Thursday, March 12, 2015

The Onion pays homage to Terry Pratchett

Doctors in charge of providing ongoing medical care for Terry Pratchett announced Monday that the former author—whose mental and physical health have deteriorated since he was first diagnosed with Alzheimer's Disease in December 2007—has entered a critical state of rapid decline, causing his condition to be "even more hilarious" than before.

...His face betraying genuine emotion, Wachter then related several side-splitting episodes of recent Pratchett senility, including the former author's scrubbing his face and hands with scrambled eggs, his insistence that his table lamp had become pregnant, and his increasingly vehement demands to play "Mr. Horsey" with medical attendants.

Read the whole thing.


posted by Zimri on 19:39 | link | 0 comments

Upload #109 - setting boundaries

'Tis now time to disclose my thoughts on sura 6. This is another rummage through ye olde back-catalog ... a VERY long time in coming (perhaps a decade). For this, I had identified two chains of argument whose links had to be forged before I could harness them.

The first chain deals with the status of the Qur'an and of its suras as part of the Abrahamic Book. It is probably familiar to you; said chain has been hammered out in several of the ongoing "Upload" posts. The two links here are those essays about Uthman's mushaf: the sequence of 17 > 6 > 4 ("Muhkam of the Furqan Wasiya"), and Uthman's role in collecting suras like especially 17 ("Martyr for the Book"). Also in 2008 I'd whipped up a few words about the disputes over whether sura 6 should be split between vv. 91 and 92; this went into "The Scriptures of the Women", really as a placeholder for this project. And the recent "Parodies" had an "appendix" on Uthman's belief in Q. 6:1-91's Abraham, and on how he used it.

Meanwhile I'd pulled "Muhkam" off my site. It stayed off for two and a half years. So, that was annoying.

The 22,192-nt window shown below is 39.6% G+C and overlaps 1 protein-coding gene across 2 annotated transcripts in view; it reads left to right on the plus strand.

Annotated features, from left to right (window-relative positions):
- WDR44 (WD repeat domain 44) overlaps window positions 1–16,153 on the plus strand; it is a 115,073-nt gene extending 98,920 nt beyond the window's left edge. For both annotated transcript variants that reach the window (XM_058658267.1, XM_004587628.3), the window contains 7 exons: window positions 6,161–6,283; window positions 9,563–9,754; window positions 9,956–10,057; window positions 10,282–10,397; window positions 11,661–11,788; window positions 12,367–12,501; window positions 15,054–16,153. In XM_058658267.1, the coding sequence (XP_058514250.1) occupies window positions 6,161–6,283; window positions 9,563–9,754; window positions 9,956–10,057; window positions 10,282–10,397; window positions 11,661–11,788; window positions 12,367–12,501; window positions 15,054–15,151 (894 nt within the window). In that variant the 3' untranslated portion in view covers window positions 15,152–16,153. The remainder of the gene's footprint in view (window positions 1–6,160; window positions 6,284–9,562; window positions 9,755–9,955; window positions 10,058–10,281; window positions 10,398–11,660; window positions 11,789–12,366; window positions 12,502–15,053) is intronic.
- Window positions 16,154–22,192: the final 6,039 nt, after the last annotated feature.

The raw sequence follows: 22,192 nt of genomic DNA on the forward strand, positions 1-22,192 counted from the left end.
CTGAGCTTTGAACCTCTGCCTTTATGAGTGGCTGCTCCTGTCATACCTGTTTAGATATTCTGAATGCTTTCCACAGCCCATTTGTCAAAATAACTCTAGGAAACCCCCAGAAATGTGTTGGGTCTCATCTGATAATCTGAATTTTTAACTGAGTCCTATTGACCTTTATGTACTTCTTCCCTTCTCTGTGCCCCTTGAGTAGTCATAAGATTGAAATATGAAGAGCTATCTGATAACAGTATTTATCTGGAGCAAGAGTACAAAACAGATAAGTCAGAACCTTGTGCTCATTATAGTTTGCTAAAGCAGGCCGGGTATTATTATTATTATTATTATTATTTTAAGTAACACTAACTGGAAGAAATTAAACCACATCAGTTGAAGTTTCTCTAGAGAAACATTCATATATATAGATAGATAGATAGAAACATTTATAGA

My other chain of argument is shorter. This deals with sura 6's catalog of outsiders. These included Peoples of the Book, but not exclusively. Some of these OTHER peoples had attributes that looked Hindu to me, or at least (H)indo-Aryan. So, when did the Arabs first meet the guys in question? Qutayba bin Said, sure; but that's much later than this sura.

Again, here I didn't have enough information. I'd tried to figure out the borderlands periodically since 2011: "Ghazwat", "Embargo Against The Turks" and "Return of the Shah". But I could apply these results only to the 720s AD. The information I needed for the 650s, I've just learnt, had been published in the meantime: Kevin van Bladel, "The Bactrian Background of the Barmakids", ed. Anna Akasoy, Charles Burnett, Ronit Yoeli­Tlalim, Islam and Tibet - Interactions along the Musk Routes (Ashgate, 2011), 3.43-88. Also I didn't want to post a standalone project that didn't affect any other projects here.

Here are the new projects, then. First: "The Turkish-Islamic Frontier", which deals with the Aryan para-Hindus between the Arabs and the Turks. Second, the big one: "The Addition of the Book", pinpointing sura 6 to the earliest 30s / 650s. Third: the extranea are now purged from "Parodies" and "Women". I'd also picked up some other minor fixes here and there.

Madrassa.


posted by Zimri on 16:41 | link | 0 comments